Owning a home can be a great way to build wealth because you are putting relatively little down upfront. Meanwhile, you’re leveraging your investment and reaping the benefit of building equity as you pay down your loan. Of course, the real estate market doesn’t always go up, as we learned during the housing crisis. So it’s important to consider your budget and lifestyle in your buying decision.
Mortgage rates remain attractively low on a historical basis. If you choose a 15- or 30-year fixed-rate mortgage, your monthly payment will be predictable for the duration of the term, whereas rental prices tend to rise each year. Even if you get an adjustable-rate mortgage, the cap is fixed so you know what to expect in the future.
Buying in a nice neighborhood in a good school district tends to hold up the value of a home, and a homeowner can develop good friendships and strong bonds in the community. Owning a home also affords autonomy – you can make improvements as you see fit without having to answer to a landlord.
Best for: Ideal for borrowers with good or excellent credit
Conventional mortgages are "plain vanilla" home loans. They follow fairly conservative guidelines for: borrower credit scores, minimum down payments and debt-to-income ratios - the percentage of monthly income that is spent on debt payments, including mortgages, student loans, auto loans, minimum credit card payments and child support.
Best for: Buyers with low credit and smaller down payments.
Not having enough money for a 20 percent down payment may deter you from buying a home, but it shouldn’t. Insured by the Federal Housing Administration, FHA loans typically come with smaller down payments and lower credit score requirements than most conventional loans. First-time homebuyers can buy a home with a minimum credit score of 580 and as little as 3.5 percent down or a credit score of 500 to 579 with at least 10 percent down.
FHA loans have one big catch called mortgage insurance. You’ll pay an upfront premium and annual premiums, driving up your overall borrowing costs. Unlike homeowners insurance, this coverage doesn’t protect you; it protects the lender in case you default on the loan.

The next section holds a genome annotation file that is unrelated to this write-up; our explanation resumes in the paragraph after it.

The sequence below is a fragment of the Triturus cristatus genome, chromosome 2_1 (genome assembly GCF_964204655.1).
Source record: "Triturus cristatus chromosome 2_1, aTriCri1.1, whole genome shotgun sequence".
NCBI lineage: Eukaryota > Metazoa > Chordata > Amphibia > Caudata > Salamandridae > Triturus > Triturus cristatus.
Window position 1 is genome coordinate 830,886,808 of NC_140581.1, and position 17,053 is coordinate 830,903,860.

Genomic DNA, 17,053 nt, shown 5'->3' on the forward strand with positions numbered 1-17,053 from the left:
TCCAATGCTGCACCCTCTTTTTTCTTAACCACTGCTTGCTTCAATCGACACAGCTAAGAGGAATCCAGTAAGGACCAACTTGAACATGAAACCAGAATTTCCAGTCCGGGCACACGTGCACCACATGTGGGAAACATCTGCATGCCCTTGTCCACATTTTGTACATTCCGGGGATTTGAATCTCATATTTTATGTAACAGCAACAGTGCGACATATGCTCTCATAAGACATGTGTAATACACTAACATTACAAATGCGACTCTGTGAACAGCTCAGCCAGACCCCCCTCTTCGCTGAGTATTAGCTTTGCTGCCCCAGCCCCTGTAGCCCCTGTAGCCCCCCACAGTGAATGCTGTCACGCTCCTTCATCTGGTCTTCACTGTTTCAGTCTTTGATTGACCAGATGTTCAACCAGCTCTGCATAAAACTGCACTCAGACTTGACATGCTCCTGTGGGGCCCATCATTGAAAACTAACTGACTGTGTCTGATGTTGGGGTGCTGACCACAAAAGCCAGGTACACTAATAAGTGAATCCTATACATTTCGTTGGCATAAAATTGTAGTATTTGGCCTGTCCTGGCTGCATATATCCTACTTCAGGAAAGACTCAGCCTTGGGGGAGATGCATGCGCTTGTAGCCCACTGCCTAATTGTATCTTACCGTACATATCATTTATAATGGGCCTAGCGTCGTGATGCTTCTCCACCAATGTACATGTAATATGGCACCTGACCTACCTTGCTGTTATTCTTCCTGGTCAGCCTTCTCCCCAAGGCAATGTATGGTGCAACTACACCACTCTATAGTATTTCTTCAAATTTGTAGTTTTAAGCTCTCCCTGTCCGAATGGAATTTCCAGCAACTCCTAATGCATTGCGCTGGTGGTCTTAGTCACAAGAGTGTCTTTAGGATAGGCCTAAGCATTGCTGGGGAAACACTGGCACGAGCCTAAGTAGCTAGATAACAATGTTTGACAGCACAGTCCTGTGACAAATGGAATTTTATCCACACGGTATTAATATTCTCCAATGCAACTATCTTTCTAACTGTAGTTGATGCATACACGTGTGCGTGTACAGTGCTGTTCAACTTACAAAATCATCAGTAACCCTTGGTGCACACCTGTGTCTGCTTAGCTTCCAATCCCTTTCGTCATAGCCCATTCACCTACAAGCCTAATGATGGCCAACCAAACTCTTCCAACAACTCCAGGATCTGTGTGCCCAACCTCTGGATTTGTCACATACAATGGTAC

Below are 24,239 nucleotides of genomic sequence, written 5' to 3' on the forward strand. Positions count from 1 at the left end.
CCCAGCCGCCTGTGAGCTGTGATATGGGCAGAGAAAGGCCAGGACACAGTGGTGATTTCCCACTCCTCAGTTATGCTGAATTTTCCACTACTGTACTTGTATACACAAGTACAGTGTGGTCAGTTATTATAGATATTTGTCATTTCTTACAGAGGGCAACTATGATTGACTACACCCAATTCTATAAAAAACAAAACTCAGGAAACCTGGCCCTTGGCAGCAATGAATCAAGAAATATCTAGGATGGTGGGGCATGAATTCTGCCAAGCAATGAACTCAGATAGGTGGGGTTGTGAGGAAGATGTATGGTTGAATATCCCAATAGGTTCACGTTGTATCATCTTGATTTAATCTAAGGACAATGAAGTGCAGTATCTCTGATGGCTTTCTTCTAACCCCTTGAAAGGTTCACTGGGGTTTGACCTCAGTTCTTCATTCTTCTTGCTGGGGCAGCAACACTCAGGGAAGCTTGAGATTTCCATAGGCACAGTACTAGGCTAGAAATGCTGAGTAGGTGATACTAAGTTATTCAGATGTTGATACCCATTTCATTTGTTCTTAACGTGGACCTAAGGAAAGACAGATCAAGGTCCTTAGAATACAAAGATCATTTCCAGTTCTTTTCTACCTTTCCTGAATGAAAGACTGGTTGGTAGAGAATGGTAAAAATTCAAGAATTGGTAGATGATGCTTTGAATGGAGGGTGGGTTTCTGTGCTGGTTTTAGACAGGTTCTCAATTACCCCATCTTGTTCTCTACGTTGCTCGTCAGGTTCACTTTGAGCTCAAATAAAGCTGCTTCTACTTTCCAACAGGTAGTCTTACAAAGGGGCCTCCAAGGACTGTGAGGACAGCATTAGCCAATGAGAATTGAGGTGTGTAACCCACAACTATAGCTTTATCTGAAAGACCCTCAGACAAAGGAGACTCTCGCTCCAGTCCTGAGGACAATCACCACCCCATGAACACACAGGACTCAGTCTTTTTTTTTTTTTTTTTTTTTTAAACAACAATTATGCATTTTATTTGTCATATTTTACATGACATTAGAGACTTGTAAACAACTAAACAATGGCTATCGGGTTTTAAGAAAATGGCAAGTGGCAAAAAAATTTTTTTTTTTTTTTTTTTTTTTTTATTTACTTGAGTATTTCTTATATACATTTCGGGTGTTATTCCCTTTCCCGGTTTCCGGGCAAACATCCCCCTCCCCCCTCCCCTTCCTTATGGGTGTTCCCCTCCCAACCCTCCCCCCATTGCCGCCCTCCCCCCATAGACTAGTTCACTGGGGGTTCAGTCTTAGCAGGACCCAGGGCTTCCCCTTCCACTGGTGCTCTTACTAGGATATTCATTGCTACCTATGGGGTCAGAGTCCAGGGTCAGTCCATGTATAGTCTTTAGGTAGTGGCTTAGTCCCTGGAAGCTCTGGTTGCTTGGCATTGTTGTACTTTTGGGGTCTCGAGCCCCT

Best for: Active-duty military members, veterans, and their spouses.
Many U.S. military members (active duty and veterans) are eligible for loans backed by the U.S. Department of Veterans Affairs, or VA. VA loans are a sweet deal for eligible borrowers because they come with lower interest rates than most other loan types and require no down payment. A funding fee is required on VA loans, but that fee can be rolled into your loan costs and some service members may be exempt from paying it altogether.
Other VA loan perks include no PMI or minimum credit score. If you struggle to make payments on the mortgage, the VA can negotiate with the lender on your behalf to take some stress from the equation.
Best for: Borrowers with lower or moderate incomes purchasing a home in a USDA-eligible rural area.
The U.S. Department of Agriculture, or USDA, guarantees loans for some rural homes and you can get 100 percent financing. This doesn’t mean you have to buy a farm or shack up with livestock, but you do have to buy a home in a USDA-eligible area.
USDA loans also have income limits based on where you live, meaning they’re geared toward folks who earn lower to moderate incomes. Typically, you need a credit score of 640 or higher to qualify for a streamlined USDA loan. If your score falls short, you’ll have to provide extra documentation on your payment history to get a stamp of approval.
There are many national programs, grants, and loans for first-time homebuyers that can get you into a place of your own without a 20 percent down payment or sterling credit. Contact a lender today to find out more.